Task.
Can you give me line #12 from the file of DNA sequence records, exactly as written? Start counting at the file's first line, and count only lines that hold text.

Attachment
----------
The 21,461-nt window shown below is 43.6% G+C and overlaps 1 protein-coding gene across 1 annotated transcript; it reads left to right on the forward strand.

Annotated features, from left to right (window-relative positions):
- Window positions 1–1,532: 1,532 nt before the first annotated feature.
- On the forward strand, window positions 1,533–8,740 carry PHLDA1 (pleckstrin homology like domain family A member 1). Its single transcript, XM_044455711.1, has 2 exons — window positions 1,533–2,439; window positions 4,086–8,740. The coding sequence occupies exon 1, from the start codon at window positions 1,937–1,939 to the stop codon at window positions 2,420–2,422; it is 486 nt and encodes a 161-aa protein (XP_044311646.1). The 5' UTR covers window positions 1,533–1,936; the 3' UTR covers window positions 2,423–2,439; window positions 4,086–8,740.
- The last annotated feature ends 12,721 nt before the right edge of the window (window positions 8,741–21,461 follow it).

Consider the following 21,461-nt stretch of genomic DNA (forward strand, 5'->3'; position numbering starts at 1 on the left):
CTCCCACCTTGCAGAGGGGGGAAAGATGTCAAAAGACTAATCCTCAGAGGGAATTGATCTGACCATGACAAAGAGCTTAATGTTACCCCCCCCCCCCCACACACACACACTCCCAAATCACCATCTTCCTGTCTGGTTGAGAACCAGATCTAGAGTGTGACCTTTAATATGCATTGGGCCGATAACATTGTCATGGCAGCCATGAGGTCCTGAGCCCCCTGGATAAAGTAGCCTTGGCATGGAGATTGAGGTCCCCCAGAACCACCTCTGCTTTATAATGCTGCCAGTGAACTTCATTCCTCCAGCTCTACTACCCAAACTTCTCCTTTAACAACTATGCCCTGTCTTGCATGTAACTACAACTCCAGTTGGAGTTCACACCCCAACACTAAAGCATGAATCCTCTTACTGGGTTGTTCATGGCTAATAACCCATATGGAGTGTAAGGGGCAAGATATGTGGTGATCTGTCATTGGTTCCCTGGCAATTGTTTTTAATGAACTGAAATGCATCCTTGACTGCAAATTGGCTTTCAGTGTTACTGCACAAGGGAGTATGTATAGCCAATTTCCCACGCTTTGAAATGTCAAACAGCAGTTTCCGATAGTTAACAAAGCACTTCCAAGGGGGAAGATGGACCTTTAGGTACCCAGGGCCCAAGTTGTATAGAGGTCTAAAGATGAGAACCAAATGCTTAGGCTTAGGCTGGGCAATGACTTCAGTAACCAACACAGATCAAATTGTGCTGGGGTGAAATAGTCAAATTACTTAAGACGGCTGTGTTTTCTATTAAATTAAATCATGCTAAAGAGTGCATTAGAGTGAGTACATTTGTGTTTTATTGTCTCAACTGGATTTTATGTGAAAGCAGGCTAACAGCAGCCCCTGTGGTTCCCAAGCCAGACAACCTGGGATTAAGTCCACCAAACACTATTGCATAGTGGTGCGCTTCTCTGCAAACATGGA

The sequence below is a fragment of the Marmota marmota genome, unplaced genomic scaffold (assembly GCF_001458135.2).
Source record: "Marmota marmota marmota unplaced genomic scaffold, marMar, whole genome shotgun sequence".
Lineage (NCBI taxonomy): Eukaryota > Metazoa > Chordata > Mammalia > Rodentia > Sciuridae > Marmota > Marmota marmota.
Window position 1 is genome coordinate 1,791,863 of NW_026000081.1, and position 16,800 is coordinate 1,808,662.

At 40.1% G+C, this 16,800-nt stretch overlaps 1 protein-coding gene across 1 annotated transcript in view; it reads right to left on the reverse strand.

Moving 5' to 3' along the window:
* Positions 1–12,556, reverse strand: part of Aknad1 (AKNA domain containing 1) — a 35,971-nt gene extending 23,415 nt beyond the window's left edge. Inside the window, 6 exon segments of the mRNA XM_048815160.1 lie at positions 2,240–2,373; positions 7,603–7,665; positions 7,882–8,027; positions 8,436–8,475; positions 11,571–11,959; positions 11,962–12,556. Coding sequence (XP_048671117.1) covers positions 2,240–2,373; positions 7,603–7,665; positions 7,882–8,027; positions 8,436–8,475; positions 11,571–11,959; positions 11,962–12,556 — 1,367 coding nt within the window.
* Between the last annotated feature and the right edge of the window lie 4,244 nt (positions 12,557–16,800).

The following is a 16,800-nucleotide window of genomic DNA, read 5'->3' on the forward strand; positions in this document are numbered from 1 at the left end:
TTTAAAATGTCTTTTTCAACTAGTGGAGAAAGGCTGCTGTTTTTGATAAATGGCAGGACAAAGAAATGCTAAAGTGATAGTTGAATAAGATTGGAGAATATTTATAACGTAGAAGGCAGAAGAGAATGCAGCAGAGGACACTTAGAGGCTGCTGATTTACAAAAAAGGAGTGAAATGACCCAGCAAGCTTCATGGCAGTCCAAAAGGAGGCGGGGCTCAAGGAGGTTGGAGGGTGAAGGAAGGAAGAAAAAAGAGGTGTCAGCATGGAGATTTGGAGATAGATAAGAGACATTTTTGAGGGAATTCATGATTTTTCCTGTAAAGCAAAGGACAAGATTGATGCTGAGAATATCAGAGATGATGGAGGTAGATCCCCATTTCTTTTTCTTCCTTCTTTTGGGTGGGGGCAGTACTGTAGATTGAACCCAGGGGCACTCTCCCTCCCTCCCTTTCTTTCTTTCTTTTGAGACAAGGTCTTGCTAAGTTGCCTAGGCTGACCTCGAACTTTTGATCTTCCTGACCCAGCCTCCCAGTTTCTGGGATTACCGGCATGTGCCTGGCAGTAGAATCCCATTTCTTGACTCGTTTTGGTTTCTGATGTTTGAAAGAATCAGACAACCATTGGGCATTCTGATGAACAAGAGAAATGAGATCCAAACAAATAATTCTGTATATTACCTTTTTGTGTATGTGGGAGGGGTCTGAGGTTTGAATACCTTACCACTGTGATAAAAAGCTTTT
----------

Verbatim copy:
At 40.1% G+C, this 16,800-nt stretch overlaps 1 protein-coding gene across 1 annotated transcript in view; it reads right to left on the reverse strand.